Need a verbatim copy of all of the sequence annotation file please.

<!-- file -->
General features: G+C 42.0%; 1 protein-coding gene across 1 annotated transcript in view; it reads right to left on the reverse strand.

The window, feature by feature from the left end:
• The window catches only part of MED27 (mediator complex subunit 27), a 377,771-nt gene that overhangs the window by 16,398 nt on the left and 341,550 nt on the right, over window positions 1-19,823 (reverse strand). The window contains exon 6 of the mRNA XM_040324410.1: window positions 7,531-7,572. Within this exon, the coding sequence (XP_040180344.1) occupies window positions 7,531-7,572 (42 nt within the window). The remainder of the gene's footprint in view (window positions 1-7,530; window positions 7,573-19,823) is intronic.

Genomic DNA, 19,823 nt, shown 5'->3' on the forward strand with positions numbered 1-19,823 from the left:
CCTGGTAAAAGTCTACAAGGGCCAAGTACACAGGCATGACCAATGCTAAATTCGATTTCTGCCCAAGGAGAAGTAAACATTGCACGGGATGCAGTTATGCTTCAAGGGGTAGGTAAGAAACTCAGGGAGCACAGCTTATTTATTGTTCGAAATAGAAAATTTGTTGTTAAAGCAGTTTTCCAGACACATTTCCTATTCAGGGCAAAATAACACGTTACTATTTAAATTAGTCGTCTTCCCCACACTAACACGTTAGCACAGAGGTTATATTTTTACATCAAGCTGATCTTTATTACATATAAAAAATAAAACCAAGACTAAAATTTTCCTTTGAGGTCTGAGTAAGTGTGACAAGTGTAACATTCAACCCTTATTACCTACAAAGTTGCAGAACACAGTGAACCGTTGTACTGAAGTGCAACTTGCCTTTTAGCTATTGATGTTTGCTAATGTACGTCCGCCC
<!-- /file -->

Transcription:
General features: G+C 42.0%; 1 protein-coding gene across 1 annotated transcript in view; it reads right to left on the reverse strand.

The window, feature by feature from the left end:
• The window catches only part of MED27 (mediator complex subunit 27), a 377,771-nt gene that overhangs the window by 16,398 nt on the left and 341,550 nt on the right, over window positions 1-19,823 (reverse strand). The window contains exon 6 of the mRNA XM_040324410.1: window positions 7,531-7,572. Within this exon, the coding sequence (XP_040180344.1) occupies window positions 7,531-7,572 (42 nt within the window). The remainder of the gene's footprint in view (window positions 1-7,530; window positions 7,573-19,823) is intronic.

Genomic DNA, 19,823 nt, shown 5'->3' on the forward strand with positions numbered 1-19,823 from the left:
CCTGGTAAAAGTCTACAAGGGCCAAGTACACAGGCATGACCAATGCTAAATTCGATTTCTGCCCAAGGAGAAGTAAACATTGCACGGGATGCAGTTATGCTTCAAGGGGTAGGTAAGAAACTCAGGGAGCACAGCTTATTTATTGTTCGAAATAGAAAATTTGTTGTTAAAGCAGTTTTCCAGACACATTTCCTATTCAGGGCAAAATAACACGTTACTATTTAAATTAGTCGTCTTCCCCACACTAACACGTTAGCACAGAGGTTATATTTTTACATCAAGCTGATCTTTATTACATATAAAAAATAAAACCAAGACTAAAATTTTCCTTTGAGGTCTGAGTAAGTGTGACAAGTGTAACATTCAACCCTTATTACCTACAAAGTTGCAGAACACAGTGAACCGTTGTACTGAAGTGCAACTTGCCTTTTAGCTATTGATGTTTGCTAATGTACGTCCGCCC